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WHITE EARTH INDIAN RESERVATION Honor the Earth, a twenty year old Indigenous led environmental advocacy and re-granting organization is pleased to announce our new board of directors, and a new grants' cycle beginning immediately.
Honor the Earth
At a September 25 meeting held on the White Earth reservation, Honor the Earth founders Winona LaDuke, Amy Ray, Emily Saliers and Cynthia Perez welcomed and seated new board members to celebrate and honor the organization's new era of work.
Board Co-Chairs, Shannon Martin, from the Gun Lake Pottawatomi and Lac Courte Orielles Ojibwe, joins with Paul DeMain from the Lac Courte Orielles reservation to lead the organization in the upcoming years. Their fellow board members include Robert Gough, Jennifer Kreisberg (Tuscarora), Hope Medford, and Kimberly Smith (Diné), bringing a wealth of musical and artistic experience to the organization.
The new board members represent a variety of organizational and Native communities. Shannon Martin is the executive director for the Ziibiwing Center of Anishinabe Culture & Lifeways on the Saginaw Chippewa reservation; Paul DeMain is the chief executive officer of News from Indian Country; Robert Gough is Secretary for the Intertribal Council on Utility Policy; Jennifer Kreisberg is a vocalist with ULALI; Hope Medford is a percussionist for Medicine for the People, a Fusion Reggae/Funk band; and Kimberly Smith is a Diné organizer and leader for I Am Art, an Indigenous community arts organization.
Formed in l993 as a collaboration between musicians and Native American activists, Honor the Earth brought together Indigo Girls (Amy Ray and Emily Saliers) and leaders from the Indigenous Women's Network (Winona LaDuke and Cynthia Perez) to promote awareness on Indigenous environmental and cultural issues. Honor the Earth uses media, financial resources, music and art to reaffirm our commitment to each other and the earth. The organization has held over l00 benefit concert performances, including those with the Indigo Girls, Bonnie Raitt, Medicine for the People, Jackson Browne, Keith Secola and many others, with music tours spanning from Cordova, Alaska to the Penobscot reservation in Maine.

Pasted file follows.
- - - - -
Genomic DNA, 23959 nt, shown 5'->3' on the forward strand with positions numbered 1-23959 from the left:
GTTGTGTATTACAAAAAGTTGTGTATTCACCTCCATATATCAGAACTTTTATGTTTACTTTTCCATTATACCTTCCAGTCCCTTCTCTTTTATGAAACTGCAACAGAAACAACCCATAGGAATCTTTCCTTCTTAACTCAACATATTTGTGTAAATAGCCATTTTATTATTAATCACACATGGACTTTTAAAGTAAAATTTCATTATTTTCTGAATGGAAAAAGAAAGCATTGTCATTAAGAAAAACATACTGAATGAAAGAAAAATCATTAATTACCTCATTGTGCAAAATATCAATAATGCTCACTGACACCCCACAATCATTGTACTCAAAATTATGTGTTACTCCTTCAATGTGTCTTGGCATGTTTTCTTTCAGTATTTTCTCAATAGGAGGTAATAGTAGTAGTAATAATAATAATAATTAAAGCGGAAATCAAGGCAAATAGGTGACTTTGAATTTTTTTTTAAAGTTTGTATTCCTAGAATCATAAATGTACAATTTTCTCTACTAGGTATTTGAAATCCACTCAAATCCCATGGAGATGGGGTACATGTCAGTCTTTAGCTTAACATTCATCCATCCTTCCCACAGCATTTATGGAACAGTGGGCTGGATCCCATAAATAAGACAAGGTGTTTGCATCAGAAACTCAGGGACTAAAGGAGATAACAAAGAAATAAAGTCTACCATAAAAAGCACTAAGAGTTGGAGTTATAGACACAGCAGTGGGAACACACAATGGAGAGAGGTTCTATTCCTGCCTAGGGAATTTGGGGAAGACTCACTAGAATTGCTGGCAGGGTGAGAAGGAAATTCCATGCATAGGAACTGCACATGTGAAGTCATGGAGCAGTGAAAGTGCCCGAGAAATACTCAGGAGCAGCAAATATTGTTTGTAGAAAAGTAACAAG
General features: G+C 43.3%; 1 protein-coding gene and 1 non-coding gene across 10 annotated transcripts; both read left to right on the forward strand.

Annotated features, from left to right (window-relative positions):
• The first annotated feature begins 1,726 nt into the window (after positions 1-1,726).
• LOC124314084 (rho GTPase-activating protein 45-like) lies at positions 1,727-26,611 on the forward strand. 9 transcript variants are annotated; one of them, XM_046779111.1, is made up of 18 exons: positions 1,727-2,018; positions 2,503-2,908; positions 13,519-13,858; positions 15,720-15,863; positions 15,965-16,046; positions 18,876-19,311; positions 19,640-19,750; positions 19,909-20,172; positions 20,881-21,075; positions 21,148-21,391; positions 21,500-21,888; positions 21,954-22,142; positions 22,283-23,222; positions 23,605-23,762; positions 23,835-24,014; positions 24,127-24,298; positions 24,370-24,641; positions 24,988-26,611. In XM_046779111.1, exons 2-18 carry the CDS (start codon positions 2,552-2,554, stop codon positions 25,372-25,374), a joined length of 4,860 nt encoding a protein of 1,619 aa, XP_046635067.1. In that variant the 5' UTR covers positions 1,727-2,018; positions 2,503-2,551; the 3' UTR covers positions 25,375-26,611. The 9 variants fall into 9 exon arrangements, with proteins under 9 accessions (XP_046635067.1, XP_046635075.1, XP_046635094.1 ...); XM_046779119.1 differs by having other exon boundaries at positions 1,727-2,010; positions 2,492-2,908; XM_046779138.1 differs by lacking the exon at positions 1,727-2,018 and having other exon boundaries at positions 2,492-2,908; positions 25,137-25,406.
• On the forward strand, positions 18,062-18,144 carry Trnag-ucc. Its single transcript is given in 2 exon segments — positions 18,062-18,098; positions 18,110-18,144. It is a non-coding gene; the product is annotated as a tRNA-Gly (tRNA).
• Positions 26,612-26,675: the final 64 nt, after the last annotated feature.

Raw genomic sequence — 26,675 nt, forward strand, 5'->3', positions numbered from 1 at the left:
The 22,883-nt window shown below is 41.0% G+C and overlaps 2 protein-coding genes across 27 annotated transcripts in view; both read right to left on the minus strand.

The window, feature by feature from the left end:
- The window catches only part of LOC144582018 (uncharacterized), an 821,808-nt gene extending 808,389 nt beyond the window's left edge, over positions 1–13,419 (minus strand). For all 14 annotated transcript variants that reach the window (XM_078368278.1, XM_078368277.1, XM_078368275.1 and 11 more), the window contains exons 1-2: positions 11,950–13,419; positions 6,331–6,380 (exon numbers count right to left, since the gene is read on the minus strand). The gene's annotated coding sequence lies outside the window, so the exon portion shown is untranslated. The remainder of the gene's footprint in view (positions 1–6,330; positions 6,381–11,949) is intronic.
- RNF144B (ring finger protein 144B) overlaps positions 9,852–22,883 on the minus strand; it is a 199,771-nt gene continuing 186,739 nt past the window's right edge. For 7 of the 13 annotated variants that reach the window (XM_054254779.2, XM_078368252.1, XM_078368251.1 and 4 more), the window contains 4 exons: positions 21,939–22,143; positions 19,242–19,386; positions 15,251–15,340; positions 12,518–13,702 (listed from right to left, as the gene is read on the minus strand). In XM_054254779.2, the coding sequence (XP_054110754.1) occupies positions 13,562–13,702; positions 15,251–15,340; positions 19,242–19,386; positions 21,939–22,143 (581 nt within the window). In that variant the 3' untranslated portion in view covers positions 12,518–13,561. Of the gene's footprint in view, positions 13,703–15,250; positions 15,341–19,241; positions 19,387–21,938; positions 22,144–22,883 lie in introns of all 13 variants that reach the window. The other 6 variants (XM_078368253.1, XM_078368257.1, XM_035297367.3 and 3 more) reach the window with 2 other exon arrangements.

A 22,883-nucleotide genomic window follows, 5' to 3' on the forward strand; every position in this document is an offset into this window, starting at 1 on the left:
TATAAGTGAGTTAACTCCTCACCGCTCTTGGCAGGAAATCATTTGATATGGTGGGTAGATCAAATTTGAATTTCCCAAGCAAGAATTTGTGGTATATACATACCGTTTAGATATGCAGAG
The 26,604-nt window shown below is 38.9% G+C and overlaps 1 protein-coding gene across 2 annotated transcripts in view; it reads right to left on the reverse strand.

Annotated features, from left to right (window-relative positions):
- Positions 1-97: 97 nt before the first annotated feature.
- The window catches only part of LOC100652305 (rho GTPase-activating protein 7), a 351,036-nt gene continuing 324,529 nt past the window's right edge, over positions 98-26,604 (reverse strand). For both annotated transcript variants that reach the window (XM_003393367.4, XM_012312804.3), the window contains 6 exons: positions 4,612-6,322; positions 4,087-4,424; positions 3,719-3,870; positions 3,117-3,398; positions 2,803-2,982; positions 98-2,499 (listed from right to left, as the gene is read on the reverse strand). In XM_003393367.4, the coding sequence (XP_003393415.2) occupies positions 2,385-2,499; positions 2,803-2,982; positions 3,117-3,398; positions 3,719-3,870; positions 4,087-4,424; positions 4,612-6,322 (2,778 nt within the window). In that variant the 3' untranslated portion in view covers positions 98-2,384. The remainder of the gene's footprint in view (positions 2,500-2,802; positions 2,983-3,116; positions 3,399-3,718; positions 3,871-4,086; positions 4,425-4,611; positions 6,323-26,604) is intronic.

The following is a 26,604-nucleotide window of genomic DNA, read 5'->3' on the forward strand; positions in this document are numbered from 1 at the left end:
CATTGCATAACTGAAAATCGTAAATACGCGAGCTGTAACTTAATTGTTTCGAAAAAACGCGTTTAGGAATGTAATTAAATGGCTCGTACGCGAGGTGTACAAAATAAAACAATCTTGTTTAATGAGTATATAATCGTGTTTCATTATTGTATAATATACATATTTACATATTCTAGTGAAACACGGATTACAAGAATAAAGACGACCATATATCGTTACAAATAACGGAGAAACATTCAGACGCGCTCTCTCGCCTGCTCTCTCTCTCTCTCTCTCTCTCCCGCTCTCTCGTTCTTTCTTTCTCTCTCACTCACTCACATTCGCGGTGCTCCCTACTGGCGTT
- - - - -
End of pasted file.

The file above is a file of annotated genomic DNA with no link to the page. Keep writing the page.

Joining with the front lines of the Native environmental movement, Honor the Earth has supported work to defeat nuclear waste dump proposals (Skull Valley Goshutes), mega dam projects (James Bay, Canada), and coal bed methane on the Northern Cheyenne. Honor the Earth, with the support of these musicians, and numerous foundations and individual donors has also allocated almost $3 million in grants to organizations throughout North and Central America.
Honor the Earth announces a new grants round, open immediately, with a closing date of November 9. All proposals can be submitted both in hard copy to 607 Main Avenue, Callaway, Minnesota 56521, or electronically at email@example.com. The Board encourages proposals on Native environmental justice, sustainable development and cultural preservation, with a grant limit of $5000. The organization's focus will remain on sustainable Indigenous communities support, and in the upcoming year, programmatic work will focus on opposition to fossil fuels extraction and destructive mining practices.
For more information see Honor the Earth
photo credit Keri Pickett;
posted October 3, 2012 7:40 am edt